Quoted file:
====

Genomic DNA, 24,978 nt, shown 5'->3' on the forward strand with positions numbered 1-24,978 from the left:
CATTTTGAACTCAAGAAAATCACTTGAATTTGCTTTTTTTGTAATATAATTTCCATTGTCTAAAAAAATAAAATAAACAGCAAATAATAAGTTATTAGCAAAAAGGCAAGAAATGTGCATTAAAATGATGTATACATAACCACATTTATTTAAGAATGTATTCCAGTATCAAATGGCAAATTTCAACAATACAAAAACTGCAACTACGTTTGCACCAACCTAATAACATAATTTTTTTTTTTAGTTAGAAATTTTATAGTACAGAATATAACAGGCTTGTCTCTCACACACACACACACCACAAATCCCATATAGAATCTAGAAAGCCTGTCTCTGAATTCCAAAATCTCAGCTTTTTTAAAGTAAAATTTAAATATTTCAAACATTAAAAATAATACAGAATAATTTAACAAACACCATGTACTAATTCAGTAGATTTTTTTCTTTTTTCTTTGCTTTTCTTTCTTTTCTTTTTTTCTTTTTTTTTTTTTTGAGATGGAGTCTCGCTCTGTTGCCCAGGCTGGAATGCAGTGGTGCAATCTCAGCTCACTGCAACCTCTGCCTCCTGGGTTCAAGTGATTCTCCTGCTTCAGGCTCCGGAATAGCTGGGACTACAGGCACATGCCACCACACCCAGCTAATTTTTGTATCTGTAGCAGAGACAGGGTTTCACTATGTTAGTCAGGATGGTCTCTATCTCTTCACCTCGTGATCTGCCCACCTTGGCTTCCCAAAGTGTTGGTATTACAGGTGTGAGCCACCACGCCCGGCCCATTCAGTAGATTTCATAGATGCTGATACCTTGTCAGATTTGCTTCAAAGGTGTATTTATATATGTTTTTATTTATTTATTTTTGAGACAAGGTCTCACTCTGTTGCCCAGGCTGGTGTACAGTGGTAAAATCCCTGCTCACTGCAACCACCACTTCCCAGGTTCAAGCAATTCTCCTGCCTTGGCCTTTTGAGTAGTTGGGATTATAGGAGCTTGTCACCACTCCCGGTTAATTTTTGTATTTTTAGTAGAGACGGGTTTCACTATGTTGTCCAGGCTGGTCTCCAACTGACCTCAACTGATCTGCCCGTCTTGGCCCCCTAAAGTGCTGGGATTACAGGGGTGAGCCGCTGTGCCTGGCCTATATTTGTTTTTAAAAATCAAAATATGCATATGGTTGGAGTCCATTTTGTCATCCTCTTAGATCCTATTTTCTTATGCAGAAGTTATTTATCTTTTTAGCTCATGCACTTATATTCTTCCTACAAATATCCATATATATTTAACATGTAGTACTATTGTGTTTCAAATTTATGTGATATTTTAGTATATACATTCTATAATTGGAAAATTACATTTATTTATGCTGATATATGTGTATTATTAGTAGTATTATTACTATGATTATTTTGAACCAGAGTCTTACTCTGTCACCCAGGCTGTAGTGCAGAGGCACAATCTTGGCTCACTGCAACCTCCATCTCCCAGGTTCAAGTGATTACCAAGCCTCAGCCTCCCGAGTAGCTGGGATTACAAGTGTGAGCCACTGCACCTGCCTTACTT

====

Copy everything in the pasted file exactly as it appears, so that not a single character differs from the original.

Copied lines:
Genomic DNA, 24,978 nt, shown 5'->3' on the forward strand with positions numbered 1-24,978 from the left:
CATTTTGAACTCAAGAAAATCACTTGAATTTGCTTTTTTTGTAATATAATTTCCATTGTCTAAAAAAATAAAATAAACAGCAAATAATAAGTTATTAGCAAAAAGGCAAGAAATGTGCATTAAAATGATGTATACATAACCACATTTATTTAAGAATGTATTCCAGTATCAAATGGCAAATTTCAACAATACAAAAACTGCAACTACGTTTGCACCAACCTAATAACATAATTTTTTTTTTTAGTTAGAAATTTTATAGTACAGAATATAACAGGCTTGTCTCTCACACACACACACACCACAAATCCCATATAGAATCTAGAAAGCCTGTCTCTGAATTCCAAAATCTCAGCTTTTTTAAAGTAAAATTTAAATATTTCAAACATTAAAAATAATACAGAATAATTTAACAAACACCATGTACTAATTCAGTAGATTTTTTTCTTTTTTCTTTGCTTTTCTTTCTTTTCTTTTTTTCTTTTTTTTTTTTTTGAGATGGAGTCTCGCTCTGTTGCCCAGGCTGGAATGCAGTGGTGCAATCTCAGCTCACTGCAACCTCTGCCTCCTGGGTTCAAGTGATTCTCCTGCTTCAGGCTCCGGAATAGCTGGGACTACAGGCACATGCCACCACACCCAGCTAATTTTTGTATCTGTAGCAGAGACAGGGTTTCACTATGTTAGTCAGGATGGTCTCTATCTCTTCACCTCGTGATCTGCCCACCTTGGCTTCCCAAAGTGTTGGTATTACAGGTGTGAGCCACCACGCCCGGCCCATTCAGTAGATTTCATAGATGCTGATACCTTGTCAGATTTGCTTCAAAGGTGTATTTATATATGTTTTTATTTATTTATTTTTGAGACAAGGTCTCACTCTGTTGCCCAGGCTGGTGTACAGTGGTAAAATCCCTGCTCACTGCAACCACCACTTCCCAGGTTCAAGCAATTCTCCTGCCTTGGCCTTTTGAGTAGTTGGGATTATAGGAGCTTGTCACCACTCCCGGTTAATTTTTGTATTTTTAGTAGAGACGGGTTTCACTATGTTGTCCAGGCTGGTCTCCAACTGACCTCAACTGATCTGCCCGTCTTGGCCCCCTAAAGTGCTGGGATTACAGGGGTGAGCCGCTGTGCCTGGCCTATATTTGTTTTTAAAAATCAAAATATGCATATGGTTGGAGTCCATTTTGTCATCCTCTTAGATCCTATTTTCTTATGCAGAAGTTATTTATCTTTTTAGCTCATGCACTTATATTCTTCCTACAAATATCCATATATATTTAACATGTAGTACTATTGTGTTTCAAATTTATGTGATATTTTAGTATATACATTCTATAATTGGAAAATTACATTTATTTATGCTGATATATGTGTATTATTAGTAGTATTATTACTATGATTATTTTGAACCAGAGTCTTACTCTGTCACCCAGGCTGTAGTGCAGAGGCACAATCTTGGCTCACTGCAACCTCCATCTCCCAGGTTCAAGTGATTACCAAGCCTCAGCCTCCCGAGTAGCTGGGATTACAAGTGTGAGCCACTGCACCTGCCTTACTT